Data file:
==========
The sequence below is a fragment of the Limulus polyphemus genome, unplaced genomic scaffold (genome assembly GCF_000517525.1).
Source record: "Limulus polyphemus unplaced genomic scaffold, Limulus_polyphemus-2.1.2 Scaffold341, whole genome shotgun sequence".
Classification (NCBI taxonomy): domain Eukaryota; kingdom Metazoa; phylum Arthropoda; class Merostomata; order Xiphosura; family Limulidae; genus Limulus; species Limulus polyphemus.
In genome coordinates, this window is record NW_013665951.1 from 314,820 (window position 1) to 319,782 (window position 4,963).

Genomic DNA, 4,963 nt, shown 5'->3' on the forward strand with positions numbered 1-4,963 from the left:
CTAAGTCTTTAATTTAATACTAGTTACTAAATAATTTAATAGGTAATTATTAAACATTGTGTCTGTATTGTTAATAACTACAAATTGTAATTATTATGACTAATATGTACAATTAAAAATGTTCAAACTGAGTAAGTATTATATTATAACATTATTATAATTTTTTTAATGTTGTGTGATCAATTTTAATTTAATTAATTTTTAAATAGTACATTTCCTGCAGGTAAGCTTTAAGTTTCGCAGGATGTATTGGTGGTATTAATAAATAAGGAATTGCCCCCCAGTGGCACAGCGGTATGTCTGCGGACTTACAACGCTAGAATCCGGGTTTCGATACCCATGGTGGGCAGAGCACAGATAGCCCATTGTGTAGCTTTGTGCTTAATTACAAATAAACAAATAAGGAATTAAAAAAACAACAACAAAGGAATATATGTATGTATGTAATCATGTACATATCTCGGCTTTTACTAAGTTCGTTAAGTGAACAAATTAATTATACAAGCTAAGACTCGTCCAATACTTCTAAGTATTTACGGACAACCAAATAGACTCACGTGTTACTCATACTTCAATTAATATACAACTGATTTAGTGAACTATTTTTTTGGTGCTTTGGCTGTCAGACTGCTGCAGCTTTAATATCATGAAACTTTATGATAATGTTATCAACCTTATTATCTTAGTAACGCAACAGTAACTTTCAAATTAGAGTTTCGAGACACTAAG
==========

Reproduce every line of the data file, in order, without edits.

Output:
The sequence below is a fragment of the Limulus polyphemus genome, unplaced genomic scaffold (genome assembly GCF_000517525.1).
Source record: "Limulus polyphemus unplaced genomic scaffold, Limulus_polyphemus-2.1.2 Scaffold341, whole genome shotgun sequence".
Classification (NCBI taxonomy): domain Eukaryota; kingdom Metazoa; phylum Arthropoda; class Merostomata; order Xiphosura; family Limulidae; genus Limulus; species Limulus polyphemus.
In genome coordinates, this window is record NW_013665951.1 from 314,820 (window position 1) to 319,782 (window position 4,963).

Genomic DNA, 4,963 nt, shown 5'->3' on the forward strand with positions numbered 1-4,963 from the left:
CTAAGTCTTTAATTTAATACTAGTTACTAAATAATTTAATAGGTAATTATTAAACATTGTGTCTGTATTGTTAATAACTACAAATTGTAATTATTATGACTAATATGTACAATTAAAAATGTTCAAACTGAGTAAGTATTATATTATAACATTATTATAATTTTTTTAATGTTGTGTGATCAATTTTAATTTAATTAATTTTTAAATAGTACATTTCCTGCAGGTAAGCTTTAAGTTTCGCAGGATGTATTGGTGGTATTAATAAATAAGGAATTGCCCCCCAGTGGCACAGCGGTATGTCTGCGGACTTACAACGCTAGAATCCGGGTTTCGATACCCATGGTGGGCAGAGCACAGATAGCCCATTGTGTAGCTTTGTGCTTAATTACAAATAAACAAATAAGGAATTAAAAAAACAACAACAAAGGAATATATGTATGTATGTAATCATGTACATATCTCGGCTTTTACTAAGTTCGTTAAGTGAACAAATTAATTATACAAGCTAAGACTCGTCCAATACTTCTAAGTATTTACGGACAACCAAATAGACTCACGTGTTACTCATACTTCAATTAATATACAACTGATTTAGTGAACTATTTTTTTGGTGCTTTGGCTGTCAGACTGCTGCAGCTTTAATATCATGAAACTTTATGATAATGTTATCAACCTTATTATCTTAGTAACGCAACAGTAACTTTCAAATTAGAGTTTCGAGACACTAAG